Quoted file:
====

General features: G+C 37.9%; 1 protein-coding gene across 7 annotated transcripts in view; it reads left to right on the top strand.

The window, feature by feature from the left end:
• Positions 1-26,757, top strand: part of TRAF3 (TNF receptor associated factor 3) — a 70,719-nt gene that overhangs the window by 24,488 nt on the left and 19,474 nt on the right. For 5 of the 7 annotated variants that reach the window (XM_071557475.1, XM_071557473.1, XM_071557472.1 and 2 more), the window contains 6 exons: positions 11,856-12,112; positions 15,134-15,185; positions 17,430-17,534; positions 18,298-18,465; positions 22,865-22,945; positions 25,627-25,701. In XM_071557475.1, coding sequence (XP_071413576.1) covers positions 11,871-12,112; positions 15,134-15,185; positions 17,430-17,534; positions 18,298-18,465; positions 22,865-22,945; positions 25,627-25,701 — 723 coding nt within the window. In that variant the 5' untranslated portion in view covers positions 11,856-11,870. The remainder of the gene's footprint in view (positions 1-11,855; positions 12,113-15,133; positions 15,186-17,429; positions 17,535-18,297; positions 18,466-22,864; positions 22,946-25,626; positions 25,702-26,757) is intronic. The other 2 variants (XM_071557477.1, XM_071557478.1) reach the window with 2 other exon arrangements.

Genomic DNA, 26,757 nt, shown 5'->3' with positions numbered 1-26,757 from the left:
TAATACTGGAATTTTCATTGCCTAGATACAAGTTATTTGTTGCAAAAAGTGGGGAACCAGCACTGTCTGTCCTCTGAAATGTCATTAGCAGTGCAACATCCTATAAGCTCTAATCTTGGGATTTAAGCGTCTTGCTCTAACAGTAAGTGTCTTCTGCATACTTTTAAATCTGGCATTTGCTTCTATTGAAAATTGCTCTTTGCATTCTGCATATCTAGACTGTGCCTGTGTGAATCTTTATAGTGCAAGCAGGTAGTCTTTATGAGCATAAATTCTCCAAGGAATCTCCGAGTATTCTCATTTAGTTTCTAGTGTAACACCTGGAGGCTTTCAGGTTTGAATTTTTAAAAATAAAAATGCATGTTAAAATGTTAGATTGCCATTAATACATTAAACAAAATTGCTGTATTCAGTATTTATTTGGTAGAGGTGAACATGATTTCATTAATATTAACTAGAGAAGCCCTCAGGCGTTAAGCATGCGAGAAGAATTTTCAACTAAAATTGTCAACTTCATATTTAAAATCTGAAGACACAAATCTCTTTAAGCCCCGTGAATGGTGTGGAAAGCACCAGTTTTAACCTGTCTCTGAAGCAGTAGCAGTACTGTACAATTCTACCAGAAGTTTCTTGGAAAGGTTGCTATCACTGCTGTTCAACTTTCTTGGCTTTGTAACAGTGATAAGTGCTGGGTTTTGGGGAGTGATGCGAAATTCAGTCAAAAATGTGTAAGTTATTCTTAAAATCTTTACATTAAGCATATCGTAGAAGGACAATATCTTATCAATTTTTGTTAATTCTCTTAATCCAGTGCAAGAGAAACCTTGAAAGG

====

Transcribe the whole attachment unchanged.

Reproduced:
General features: G+C 37.9%; 1 protein-coding gene across 7 annotated transcripts in view; it reads left to right on the top strand.

The window, feature by feature from the left end:
• Positions 1-26,757, top strand: part of TRAF3 (TNF receptor associated factor 3) — a 70,719-nt gene that overhangs the window by 24,488 nt on the left and 19,474 nt on the right. For 5 of the 7 annotated variants that reach the window (XM_071557475.1, XM_071557473.1, XM_071557472.1 and 2 more), the window contains 6 exons: positions 11,856-12,112; positions 15,134-15,185; positions 17,430-17,534; positions 18,298-18,465; positions 22,865-22,945; positions 25,627-25,701. In XM_071557475.1, coding sequence (XP_071413576.1) covers positions 11,871-12,112; positions 15,134-15,185; positions 17,430-17,534; positions 18,298-18,465; positions 22,865-22,945; positions 25,627-25,701 — 723 coding nt within the window. In that variant the 5' untranslated portion in view covers positions 11,856-11,870. The remainder of the gene's footprint in view (positions 1-11,855; positions 12,113-15,133; positions 15,186-17,429; positions 17,535-18,297; positions 18,466-22,864; positions 22,946-25,626; positions 25,702-26,757) is intronic. The other 2 variants (XM_071557477.1, XM_071557478.1) reach the window with 2 other exon arrangements.

Genomic DNA, 26,757 nt, shown 5'->3' with positions numbered 1-26,757 from the left:
TAATACTGGAATTTTCATTGCCTAGATACAAGTTATTTGTTGCAAAAAGTGGGGAACCAGCACTGTCTGTCCTCTGAAATGTCATTAGCAGTGCAACATCCTATAAGCTCTAATCTTGGGATTTAAGCGTCTTGCTCTAACAGTAAGTGTCTTCTGCATACTTTTAAATCTGGCATTTGCTTCTATTGAAAATTGCTCTTTGCATTCTGCATATCTAGACTGTGCCTGTGTGAATCTTTATAGTGCAAGCAGGTAGTCTTTATGAGCATAAATTCTCCAAGGAATCTCCGAGTATTCTCATTTAGTTTCTAGTGTAACACCTGGAGGCTTTCAGGTTTGAATTTTTAAAAATAAAAATGCATGTTAAAATGTTAGATTGCCATTAATACATTAAACAAAATTGCTGTATTCAGTATTTATTTGGTAGAGGTGAACATGATTTCATTAATATTAACTAGAGAAGCCCTCAGGCGTTAAGCATGCGAGAAGAATTTTCAACTAAAATTGTCAACTTCATATTTAAAATCTGAAGACACAAATCTCTTTAAGCCCCGTGAATGGTGTGGAAAGCACCAGTTTTAACCTGTCTCTGAAGCAGTAGCAGTACTGTACAATTCTACCAGAAGTTTCTTGGAAAGGTTGCTATCACTGCTGTTCAACTTTCTTGGCTTTGTAACAGTGATAAGTGCTGGGTTTTGGGGAGTGATGCGAAATTCAGTCAAAAATGTGTAAGTTATTCTTAAAATCTTTACATTAAGCATATCGTAGAAGGACAATATCTTATCAATTTTTGTTAATTCTCTTAATCCAGTGCAAGAGAAACCTTGAAAGG